Someone was talking through the hat: On November 21, 2004, The Plain Dealer touted David Brennan as "The Man in the White Hat" with big ideas to solve the crisis in nursing-home costs [First Punch, May 18]. They published a huge picture of him with his white hat. They called him an industrialist and mentioned in passing that he gets huge amounts of taxpayer money to run charter schools in Ohio.
At the time it was unclear why The Plain Dealer thought he was an expert on nursing-home costs, let alone an expert on charter schools. His Medicaid ideas were unrealistic and mean-spirited. He simply wanted nursing homes to bid each other down to the lowest costs -- and levels of care be damned.
Well, your First Punch story on Brennan succinctly tells it all. He bought his way in and is stealing charter-school money by failing the children. Meanwhile, The Plain Dealer has nothing to say about how much it regrets putting this phony, money-grubbing bastard on the front page of the Forum section, as if he were a decent human being, whose opinion should be valued.
Your paper is turning out to be the only local news worth reading. Keep it up!
Streaking, a noble college tradition: I am a member of the CSU rugby team. Yes, it is true that Edward and I had to run around naked after the game [First Punch, May 18]. However, the Zulu Run is a normal part of rugby matches.
The run can be made for playing a good match, scoring your first tri, or losing a bet made after the game. Edward and I lost a bet subsequent to the rugby match and therefore had to run naked around John Carroll's rugby house.
But one fact you must get right: Cleveland State beat John Carroll that day. In fact, we kicked their butts.
For the Birds
Chicken takes a lickin' from trash-talkin' kids: In a way, one could empathize with the PETA do-gooders [First Punch, May 18]. They took the time and trouble to visit schoolchildren and lecture them on the grim mistreatment of fowl that are overprocessed into "nuggets" for human consumption. A chicken suit was even worn to amuse the youngsters and impress upon them the commercial tragedy of poultry abuse.
The children, seemingly, were less than shocked by the message of cruelty to chickens. Perhaps they were sometimes too hungry to be squeamish. Or maybe they thought the professed sympathy for suffering creatures was appallingly misplaced -- a clash of socio-economic sensibilities?
Of course, no animals are victimized when the very wealthy savor their champagne and caviar. And that's healthier than hot dogs and soda pop. Hence, the political hobbyists needn't enlighten the affluent minority.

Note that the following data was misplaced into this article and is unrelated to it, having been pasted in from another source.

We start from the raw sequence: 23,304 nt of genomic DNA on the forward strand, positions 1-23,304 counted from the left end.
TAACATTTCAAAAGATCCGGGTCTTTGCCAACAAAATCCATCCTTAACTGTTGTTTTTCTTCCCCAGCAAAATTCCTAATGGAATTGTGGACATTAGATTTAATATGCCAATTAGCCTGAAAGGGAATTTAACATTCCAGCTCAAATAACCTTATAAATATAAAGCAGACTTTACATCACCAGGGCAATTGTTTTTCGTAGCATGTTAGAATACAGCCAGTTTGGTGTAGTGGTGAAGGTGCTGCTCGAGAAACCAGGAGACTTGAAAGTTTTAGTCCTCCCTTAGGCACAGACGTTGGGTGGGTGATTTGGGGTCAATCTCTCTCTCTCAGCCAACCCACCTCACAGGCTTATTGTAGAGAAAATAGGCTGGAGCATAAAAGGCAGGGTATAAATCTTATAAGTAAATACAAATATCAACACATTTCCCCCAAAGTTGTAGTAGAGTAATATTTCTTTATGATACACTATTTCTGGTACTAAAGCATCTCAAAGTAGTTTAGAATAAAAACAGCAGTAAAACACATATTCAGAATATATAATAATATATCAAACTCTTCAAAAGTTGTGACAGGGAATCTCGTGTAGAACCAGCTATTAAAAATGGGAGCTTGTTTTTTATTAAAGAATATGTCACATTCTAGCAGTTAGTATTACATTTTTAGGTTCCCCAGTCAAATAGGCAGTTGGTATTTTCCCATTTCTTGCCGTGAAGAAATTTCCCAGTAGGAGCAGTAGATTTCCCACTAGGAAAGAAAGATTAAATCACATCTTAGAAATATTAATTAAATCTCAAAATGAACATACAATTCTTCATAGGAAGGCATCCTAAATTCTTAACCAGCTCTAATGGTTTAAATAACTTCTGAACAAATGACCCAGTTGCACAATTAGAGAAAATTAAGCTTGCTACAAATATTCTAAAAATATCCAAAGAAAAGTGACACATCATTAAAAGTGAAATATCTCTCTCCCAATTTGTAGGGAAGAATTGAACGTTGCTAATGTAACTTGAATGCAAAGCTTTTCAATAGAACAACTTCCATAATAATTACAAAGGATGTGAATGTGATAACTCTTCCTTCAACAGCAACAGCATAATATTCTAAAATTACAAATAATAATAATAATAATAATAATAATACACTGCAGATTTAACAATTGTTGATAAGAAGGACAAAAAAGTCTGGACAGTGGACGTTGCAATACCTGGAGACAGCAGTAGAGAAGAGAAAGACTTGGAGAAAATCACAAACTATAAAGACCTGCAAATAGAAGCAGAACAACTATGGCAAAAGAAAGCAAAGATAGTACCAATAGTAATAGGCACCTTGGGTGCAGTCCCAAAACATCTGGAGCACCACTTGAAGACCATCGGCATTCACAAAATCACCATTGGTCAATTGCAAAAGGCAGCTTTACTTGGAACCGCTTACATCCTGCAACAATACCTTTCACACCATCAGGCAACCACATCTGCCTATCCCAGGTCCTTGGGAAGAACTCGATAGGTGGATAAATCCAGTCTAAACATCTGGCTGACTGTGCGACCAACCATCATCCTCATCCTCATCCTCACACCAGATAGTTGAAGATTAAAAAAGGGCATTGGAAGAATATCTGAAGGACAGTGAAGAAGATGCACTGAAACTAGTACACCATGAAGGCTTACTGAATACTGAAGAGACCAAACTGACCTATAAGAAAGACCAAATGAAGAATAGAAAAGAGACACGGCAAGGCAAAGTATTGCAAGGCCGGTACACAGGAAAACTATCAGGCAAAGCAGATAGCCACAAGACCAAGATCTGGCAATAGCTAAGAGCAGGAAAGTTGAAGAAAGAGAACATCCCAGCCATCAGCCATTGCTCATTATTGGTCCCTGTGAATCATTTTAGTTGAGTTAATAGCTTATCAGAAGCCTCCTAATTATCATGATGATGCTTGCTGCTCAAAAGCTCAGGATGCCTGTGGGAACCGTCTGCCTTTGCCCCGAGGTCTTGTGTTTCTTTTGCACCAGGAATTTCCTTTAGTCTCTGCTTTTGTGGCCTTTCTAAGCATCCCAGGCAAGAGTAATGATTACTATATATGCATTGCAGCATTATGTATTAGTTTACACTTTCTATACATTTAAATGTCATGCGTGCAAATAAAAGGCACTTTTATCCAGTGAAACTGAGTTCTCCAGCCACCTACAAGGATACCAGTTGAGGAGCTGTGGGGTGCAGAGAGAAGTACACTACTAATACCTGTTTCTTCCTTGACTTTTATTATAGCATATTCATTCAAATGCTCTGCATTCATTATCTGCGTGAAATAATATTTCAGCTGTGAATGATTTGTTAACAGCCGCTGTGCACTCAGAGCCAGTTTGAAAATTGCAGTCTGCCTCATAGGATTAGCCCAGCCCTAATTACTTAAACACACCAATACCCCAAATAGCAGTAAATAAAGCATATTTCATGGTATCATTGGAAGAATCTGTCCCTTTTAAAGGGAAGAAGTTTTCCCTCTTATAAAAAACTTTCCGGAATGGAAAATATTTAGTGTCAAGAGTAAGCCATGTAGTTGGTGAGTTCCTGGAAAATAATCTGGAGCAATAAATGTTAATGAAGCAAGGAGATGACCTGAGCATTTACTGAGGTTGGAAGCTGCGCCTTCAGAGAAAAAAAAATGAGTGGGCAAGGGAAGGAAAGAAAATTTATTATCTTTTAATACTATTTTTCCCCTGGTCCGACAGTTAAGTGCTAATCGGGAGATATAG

Try taking a bird's-eye view: While the children at Joseph Gallagher Middle School may not know chickens as well as they know dogs and cats, these intelligent animals can feel love, happiness, fear, and pain just the same. Kids need to understand that if they're eating chicken, they're supporting cruelty to animals and hurting their own health.
Like us, chickens form strong family ties and mourn when they lose a loved one. On factory farms, chickens are crammed by the tens of thousands into filthy warehouses, with no access to fresh air or sunlight. Many suffer from respiratory diseases, bacterial infections, crippled legs, heart attacks, and other serious ailments.
During slaughter, their throats are cut, and they are often dumped into a tank of scalding water while fully conscious. The best way to help chickens and other animals used for food is to adopt a healthy, humane, vegetarian diet.
Heather Moore, PETA
Issues divide younger Sikhs from elders: I was shocked to hear what was going on ["Bad Karma," May 11]. I was embarrassed because my people, the ones who are supposed to be leaders in the temple, ban other Sikhs from coming into a place of worship. Sikhs do not close our doors to any color, race, or religion. We welcome everyone. So how can they just ban Sikhs from going to temple?
Navtej is doing so much for Sikhism in America. He is educating others about our religion and being a true role model for the younger generation. Do the "leaders" of the Bedford Temple realize this? I feel like they don't. So what if Navtej made the point that uncut Sikhs should hold leadership positions? I find myself agreeing with that, because our uncut hair is our identity. It makes us who we are.
Being born and raised in America, I haven't cut my hair. But sadly, that isn't common anymore. Many people come to America and cut their hair to fit in and not look different.
The elders of the temple need to trust the next generation of leaders -- people like Navtej and his friends -- to hold positions or at least speak their minds.
The article was extremely well written. Thanks for educating me and others not only about our religion, but also about what is going on.
Jasroop Kaur Bambrah